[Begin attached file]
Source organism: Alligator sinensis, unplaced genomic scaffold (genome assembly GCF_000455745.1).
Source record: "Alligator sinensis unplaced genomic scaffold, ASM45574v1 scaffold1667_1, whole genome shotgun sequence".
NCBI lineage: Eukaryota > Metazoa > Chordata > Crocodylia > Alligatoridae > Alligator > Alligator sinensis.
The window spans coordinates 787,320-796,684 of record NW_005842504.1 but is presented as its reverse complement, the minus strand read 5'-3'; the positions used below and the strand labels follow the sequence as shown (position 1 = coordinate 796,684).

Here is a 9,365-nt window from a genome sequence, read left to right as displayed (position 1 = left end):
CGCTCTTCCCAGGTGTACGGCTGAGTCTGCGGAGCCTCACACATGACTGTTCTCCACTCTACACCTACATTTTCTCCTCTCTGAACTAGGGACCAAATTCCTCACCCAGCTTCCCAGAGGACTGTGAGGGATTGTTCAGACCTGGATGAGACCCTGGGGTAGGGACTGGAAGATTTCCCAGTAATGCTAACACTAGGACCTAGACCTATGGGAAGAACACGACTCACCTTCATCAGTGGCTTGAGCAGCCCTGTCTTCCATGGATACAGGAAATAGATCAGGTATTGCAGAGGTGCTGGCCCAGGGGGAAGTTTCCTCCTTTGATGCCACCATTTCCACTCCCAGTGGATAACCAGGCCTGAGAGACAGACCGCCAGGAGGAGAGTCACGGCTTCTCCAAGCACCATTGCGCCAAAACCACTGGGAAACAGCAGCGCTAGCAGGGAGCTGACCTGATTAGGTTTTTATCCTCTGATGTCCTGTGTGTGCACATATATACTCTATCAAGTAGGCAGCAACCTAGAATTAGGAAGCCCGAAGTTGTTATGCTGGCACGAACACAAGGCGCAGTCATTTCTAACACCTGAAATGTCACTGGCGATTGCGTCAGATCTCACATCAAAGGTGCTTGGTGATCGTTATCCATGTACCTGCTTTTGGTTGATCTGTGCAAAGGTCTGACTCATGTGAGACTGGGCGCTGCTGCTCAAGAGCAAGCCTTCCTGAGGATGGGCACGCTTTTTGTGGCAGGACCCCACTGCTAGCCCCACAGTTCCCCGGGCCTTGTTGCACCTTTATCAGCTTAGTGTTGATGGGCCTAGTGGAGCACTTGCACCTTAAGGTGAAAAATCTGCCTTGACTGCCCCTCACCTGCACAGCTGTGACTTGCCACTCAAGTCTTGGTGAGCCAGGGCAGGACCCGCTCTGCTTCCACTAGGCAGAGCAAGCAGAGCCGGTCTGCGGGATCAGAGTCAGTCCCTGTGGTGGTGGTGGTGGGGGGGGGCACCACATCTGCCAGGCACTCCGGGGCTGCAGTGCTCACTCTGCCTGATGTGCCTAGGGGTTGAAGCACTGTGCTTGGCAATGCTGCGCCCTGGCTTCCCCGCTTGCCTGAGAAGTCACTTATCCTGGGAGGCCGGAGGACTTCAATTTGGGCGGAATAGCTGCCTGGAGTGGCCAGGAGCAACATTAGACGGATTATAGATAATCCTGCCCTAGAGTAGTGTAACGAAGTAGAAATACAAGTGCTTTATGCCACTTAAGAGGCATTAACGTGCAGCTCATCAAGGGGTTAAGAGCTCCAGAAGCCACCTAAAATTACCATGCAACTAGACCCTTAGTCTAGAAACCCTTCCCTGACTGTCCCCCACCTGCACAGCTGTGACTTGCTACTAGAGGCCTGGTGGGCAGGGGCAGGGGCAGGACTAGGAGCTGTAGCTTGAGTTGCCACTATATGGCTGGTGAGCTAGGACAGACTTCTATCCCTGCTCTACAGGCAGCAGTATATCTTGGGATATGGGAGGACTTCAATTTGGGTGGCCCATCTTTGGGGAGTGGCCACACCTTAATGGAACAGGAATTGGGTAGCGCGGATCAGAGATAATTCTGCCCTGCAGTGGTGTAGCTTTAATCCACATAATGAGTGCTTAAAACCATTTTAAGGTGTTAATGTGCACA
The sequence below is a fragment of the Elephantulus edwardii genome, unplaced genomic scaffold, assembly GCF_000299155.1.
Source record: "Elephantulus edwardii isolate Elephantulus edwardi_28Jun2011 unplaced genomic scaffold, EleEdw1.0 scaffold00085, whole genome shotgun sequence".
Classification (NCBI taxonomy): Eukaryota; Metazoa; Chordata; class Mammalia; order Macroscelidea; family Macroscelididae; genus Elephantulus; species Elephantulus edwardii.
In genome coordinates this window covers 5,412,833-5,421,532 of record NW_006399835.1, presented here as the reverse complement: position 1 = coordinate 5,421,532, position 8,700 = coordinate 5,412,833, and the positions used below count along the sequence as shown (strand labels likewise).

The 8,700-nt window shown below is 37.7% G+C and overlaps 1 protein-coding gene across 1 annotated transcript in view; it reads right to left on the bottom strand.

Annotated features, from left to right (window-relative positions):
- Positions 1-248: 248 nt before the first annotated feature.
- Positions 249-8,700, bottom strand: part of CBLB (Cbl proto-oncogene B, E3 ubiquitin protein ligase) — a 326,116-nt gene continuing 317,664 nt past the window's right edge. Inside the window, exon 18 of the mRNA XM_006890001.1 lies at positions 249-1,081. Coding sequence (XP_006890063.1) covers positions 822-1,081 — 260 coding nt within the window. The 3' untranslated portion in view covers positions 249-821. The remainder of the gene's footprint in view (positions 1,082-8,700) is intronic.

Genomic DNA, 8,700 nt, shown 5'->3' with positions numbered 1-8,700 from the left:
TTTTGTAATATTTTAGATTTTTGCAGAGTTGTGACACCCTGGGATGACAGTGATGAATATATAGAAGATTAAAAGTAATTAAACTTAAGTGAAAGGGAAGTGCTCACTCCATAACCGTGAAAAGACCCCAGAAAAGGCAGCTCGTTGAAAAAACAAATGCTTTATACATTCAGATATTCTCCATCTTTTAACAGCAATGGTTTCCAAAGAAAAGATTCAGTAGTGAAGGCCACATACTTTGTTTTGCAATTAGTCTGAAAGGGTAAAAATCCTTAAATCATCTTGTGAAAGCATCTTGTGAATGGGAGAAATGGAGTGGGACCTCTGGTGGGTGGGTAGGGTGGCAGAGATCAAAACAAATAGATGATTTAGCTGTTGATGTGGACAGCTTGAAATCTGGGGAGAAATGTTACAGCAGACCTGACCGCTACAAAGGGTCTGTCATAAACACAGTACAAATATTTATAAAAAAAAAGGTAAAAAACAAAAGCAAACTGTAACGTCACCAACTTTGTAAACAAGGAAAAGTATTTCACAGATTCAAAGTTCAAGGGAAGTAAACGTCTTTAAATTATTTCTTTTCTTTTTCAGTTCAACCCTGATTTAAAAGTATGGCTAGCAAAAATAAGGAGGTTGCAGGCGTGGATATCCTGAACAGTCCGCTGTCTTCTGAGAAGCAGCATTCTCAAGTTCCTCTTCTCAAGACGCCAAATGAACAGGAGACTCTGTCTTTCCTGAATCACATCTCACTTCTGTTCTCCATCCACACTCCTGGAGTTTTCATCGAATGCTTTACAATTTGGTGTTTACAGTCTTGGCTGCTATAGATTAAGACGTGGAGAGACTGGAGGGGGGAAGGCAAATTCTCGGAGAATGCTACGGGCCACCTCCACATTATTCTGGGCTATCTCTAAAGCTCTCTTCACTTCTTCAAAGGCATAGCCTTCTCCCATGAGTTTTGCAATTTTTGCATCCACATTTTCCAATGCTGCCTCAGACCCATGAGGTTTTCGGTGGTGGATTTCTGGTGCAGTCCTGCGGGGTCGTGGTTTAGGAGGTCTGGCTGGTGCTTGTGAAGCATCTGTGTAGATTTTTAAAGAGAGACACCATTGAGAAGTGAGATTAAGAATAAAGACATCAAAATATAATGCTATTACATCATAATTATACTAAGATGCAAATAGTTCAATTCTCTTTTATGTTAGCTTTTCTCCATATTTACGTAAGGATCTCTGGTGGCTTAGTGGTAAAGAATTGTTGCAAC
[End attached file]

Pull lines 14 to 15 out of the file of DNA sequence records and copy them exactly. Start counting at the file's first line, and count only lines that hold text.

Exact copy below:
- Positions 249-8,700, bottom strand: part of CBLB (Cbl proto-oncogene B, E3 ubiquitin protein ligase) — a 326,116-nt gene continuing 317,664 nt past the window's right edge. Inside the window, exon 18 of the mRNA XM_006890001.1 lies at positions 249-1,081. Coding sequence (XP_006890063.1) covers positions 822-1,081 — 260 coding nt within the window. The 3' untranslated portion in view covers positions 249-821. The remainder of the gene's footprint in view (positions 1,082-8,700) is intronic.

Genomic DNA, 8,700 nt, shown 5'->3' with positions numbered 1-8,700 from the left: